Acute gastrointestinal injury in the intensive care unit: a retrospective study
Authors Chen H, Zhang H, Li W, Wu S, Wang W
Received 21 July 2015
Accepted for publication 20 August 2015
Published 5 October 2015 Volume 2015:11 Pages 1523—1529
Checked for plagiarism Yes
Review by Single anonymous peer review
Peer reviewer comments 3
Editor who approved publication: Professor Deyun Wang
HuaiSheng Chen,1,* HuaDong Zhang,1,* Wei Li,1 ShengNan Wu,1 Wei Wang2
1Intensive Care Unit, 2Endocrinology Department, Second Affiliated Hospital of Jinan University, Shenzhen People’s Hospital, Shenzhen, People’s Republic of China
*These authors contributed equally to this work
Background: Acute gastrointestinal injury (AGI) is a common problem in the intensive care unit (ICU). This study is a review of the gastrointestinal function of patients in critical care, with the aim to assess the feasibility and effectiveness of grading criteria developed by the European Society of Intensive Care Medicine (ESICM) Working Group on Abdominal Problems (WGAP).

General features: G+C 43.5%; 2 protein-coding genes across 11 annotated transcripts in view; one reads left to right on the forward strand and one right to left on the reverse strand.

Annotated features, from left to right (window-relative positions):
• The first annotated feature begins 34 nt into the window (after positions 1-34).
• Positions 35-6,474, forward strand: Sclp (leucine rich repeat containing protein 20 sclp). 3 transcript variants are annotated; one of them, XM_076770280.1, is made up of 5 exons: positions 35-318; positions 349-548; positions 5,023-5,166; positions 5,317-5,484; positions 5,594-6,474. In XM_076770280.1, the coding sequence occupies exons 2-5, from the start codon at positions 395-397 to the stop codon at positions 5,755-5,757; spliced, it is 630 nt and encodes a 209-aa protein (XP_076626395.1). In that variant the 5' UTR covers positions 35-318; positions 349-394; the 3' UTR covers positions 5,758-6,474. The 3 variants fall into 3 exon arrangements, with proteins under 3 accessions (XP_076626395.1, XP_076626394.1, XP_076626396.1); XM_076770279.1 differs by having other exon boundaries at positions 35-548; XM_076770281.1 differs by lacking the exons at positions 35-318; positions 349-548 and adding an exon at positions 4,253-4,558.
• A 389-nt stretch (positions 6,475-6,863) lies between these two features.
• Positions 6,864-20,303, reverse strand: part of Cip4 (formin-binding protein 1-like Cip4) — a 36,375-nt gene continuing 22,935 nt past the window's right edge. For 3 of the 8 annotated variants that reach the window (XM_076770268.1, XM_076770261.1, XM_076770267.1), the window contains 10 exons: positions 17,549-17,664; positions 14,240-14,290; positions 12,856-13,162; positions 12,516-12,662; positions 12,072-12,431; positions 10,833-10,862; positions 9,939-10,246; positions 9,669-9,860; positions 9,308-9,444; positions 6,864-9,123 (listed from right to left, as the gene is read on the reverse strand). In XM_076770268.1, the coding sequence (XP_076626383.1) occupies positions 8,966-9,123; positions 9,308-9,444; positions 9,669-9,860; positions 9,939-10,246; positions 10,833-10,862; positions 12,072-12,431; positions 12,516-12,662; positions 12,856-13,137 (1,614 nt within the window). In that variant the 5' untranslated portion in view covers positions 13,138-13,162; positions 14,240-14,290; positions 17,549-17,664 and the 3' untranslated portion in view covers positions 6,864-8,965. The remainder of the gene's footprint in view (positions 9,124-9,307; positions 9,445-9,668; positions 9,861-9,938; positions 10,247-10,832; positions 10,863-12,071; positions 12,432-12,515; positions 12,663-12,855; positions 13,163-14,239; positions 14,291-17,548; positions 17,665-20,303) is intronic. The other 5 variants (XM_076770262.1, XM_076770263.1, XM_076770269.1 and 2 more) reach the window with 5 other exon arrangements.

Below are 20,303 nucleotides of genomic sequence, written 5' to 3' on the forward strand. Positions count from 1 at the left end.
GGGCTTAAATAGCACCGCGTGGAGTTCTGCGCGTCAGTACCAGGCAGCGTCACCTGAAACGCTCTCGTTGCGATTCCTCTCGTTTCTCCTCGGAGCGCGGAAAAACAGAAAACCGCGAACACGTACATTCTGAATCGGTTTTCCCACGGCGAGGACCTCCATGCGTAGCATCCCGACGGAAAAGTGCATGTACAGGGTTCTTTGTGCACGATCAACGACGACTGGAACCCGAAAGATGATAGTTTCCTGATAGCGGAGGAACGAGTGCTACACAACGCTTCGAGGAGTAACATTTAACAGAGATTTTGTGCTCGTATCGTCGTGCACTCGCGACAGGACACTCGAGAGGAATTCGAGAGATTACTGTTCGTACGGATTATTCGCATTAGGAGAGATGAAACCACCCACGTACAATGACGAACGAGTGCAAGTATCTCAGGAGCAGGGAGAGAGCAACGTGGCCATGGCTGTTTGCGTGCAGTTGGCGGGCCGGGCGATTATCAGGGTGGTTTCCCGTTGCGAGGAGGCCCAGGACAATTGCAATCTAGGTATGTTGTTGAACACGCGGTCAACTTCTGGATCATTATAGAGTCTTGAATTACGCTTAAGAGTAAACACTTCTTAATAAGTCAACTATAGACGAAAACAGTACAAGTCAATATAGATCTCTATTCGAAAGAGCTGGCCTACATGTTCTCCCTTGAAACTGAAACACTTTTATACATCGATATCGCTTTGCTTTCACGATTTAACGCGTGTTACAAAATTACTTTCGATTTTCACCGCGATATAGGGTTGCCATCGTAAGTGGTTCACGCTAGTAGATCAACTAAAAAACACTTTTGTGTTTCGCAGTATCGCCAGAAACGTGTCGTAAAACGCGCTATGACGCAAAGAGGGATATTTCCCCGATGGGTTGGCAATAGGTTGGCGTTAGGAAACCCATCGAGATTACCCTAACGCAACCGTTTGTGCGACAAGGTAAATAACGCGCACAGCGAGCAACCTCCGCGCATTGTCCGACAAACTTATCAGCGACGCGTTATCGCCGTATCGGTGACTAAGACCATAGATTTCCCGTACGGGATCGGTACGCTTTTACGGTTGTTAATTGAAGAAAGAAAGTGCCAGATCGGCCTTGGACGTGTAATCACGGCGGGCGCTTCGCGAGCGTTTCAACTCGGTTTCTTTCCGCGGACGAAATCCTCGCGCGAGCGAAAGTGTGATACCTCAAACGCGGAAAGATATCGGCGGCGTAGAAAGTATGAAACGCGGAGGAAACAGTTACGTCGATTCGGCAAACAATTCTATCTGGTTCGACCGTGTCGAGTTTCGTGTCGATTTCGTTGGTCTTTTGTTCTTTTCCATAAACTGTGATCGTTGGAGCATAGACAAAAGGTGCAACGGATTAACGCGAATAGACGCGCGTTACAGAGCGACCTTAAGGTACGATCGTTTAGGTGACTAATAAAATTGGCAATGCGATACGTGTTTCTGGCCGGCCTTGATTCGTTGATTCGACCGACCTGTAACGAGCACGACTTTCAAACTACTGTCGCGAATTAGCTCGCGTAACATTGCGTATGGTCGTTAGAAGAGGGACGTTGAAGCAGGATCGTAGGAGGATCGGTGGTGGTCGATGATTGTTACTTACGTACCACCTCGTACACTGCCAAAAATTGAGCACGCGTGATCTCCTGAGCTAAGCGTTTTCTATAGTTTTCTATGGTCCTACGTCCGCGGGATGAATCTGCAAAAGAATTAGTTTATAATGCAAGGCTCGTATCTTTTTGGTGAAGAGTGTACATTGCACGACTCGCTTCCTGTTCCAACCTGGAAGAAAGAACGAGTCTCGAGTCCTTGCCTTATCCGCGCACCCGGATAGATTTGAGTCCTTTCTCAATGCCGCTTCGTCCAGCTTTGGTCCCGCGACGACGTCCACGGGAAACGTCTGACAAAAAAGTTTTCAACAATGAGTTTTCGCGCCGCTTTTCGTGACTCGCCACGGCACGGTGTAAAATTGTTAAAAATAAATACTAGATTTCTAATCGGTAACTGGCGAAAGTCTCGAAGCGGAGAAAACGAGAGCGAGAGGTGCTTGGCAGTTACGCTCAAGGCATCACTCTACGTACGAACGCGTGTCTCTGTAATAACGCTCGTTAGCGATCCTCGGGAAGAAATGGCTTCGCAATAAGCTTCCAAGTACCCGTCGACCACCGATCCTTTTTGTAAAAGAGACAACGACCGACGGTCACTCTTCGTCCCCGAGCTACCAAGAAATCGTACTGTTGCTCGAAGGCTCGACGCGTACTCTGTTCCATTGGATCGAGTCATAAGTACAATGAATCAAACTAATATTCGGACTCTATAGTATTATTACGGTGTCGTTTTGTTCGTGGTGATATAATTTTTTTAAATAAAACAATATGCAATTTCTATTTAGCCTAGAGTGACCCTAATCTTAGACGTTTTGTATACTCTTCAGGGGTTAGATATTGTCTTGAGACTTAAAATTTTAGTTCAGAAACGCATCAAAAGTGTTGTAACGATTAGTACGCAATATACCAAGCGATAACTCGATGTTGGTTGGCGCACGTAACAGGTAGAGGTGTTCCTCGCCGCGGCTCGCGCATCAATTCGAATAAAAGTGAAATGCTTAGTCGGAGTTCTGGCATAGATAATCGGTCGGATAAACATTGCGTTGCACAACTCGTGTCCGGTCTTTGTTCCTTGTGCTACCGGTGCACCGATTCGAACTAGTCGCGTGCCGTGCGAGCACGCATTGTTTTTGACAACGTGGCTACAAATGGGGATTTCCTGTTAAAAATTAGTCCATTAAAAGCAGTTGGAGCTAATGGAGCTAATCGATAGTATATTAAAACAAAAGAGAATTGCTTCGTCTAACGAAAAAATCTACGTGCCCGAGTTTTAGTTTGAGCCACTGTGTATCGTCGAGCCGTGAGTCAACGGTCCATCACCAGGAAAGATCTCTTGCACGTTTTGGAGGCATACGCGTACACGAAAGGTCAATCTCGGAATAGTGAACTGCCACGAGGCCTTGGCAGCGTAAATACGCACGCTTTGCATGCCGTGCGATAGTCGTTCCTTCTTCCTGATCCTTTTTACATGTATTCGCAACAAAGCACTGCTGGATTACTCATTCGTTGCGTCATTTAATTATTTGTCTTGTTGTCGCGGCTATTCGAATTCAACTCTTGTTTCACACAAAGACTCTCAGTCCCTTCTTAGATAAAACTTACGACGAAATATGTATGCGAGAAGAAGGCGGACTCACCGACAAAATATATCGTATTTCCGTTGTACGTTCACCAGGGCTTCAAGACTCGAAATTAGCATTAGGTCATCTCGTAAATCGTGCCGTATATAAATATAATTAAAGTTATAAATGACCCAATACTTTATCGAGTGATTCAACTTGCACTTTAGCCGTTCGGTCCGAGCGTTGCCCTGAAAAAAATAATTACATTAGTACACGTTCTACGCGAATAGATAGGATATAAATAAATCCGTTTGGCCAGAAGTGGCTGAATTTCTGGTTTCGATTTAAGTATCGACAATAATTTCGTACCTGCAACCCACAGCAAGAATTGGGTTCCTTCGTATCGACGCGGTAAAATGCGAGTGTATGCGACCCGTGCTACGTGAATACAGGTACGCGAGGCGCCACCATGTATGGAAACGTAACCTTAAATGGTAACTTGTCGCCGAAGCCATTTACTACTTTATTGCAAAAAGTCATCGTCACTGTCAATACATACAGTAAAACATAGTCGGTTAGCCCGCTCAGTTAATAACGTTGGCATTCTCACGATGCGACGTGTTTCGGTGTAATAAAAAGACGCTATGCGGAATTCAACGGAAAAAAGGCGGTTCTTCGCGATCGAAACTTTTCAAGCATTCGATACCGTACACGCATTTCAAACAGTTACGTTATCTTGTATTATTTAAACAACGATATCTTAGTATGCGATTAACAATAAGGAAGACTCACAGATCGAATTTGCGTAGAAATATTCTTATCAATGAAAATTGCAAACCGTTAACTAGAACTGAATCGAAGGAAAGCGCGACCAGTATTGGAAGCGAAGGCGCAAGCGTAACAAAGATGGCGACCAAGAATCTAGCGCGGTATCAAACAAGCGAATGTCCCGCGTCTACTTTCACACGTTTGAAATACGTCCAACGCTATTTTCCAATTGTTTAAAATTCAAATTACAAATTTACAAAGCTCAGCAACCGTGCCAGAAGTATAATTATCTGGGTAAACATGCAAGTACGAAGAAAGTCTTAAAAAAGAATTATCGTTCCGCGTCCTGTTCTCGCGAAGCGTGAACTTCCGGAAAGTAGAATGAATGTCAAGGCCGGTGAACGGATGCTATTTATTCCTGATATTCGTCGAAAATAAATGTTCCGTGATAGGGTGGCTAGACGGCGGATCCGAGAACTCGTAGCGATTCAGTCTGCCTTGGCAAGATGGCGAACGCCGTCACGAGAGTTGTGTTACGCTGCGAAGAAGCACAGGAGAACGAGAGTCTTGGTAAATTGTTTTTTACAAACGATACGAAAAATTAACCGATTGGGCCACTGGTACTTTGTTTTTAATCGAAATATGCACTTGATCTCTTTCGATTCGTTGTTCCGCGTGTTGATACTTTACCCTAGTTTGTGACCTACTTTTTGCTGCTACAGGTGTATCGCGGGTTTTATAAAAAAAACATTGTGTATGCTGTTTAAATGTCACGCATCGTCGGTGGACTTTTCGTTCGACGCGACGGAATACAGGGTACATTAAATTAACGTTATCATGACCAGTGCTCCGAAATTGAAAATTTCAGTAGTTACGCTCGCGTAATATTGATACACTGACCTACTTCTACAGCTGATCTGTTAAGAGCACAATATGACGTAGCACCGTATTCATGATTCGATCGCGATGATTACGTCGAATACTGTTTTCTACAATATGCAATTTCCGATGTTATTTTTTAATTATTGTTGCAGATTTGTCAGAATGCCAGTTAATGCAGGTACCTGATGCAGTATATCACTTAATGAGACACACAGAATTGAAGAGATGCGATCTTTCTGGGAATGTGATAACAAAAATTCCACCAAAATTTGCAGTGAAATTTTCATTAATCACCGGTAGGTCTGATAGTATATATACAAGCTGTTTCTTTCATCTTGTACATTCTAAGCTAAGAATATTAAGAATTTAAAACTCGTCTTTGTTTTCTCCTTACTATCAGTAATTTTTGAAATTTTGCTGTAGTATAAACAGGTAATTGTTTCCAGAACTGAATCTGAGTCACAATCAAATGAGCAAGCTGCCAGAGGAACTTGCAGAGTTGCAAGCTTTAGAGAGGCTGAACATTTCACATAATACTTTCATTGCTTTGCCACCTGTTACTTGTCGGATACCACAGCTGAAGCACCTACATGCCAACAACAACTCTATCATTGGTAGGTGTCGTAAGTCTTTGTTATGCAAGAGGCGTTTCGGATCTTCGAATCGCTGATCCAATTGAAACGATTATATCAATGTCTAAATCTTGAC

Methods: Data of patients who were admitted to the ICU of Shenzhen People’s Hospital, Shenzhen, People’s Republic of China, from January 2010 to December 2011 were reviewed. A total of 874 patients were included into the current study. Their sex, age, ICU admissive causes, complication of diabetes, AGI grade, primary or secondary AGI, mechanical ventilation (MV), and length of ICU stay (days) were recorded as risk factors of death. These risk factors were studied by unconditioned logistic regression analysis.
Results: All the risk factors affected mortality rate. Unconditional logistic regression analysis revealed that the mortality rate of secondary AGI was 71 times higher than primary AGI (odds ratio [OR] 4.335, 95% CI [1.652, 11.375]). When the age increased by one year, the mortality probability would increase fourfold. Mortality in patients with MV was 63-fold higher than for patients with non-MV. Mortality rate increased 0.978 times with each additional day of ICU stay.
Conclusion: Secondary AGI caused by severe systemic conditions can result in worsened clinical outcomes. The 2012 ESICM WGAP AGI recommendations were to some extent feasible and effective in guiding clinical practices, but the grading system lacked the support of objective laboratory outcomes.
Keywords: critical care, acute gastrointestinal injury, mortality
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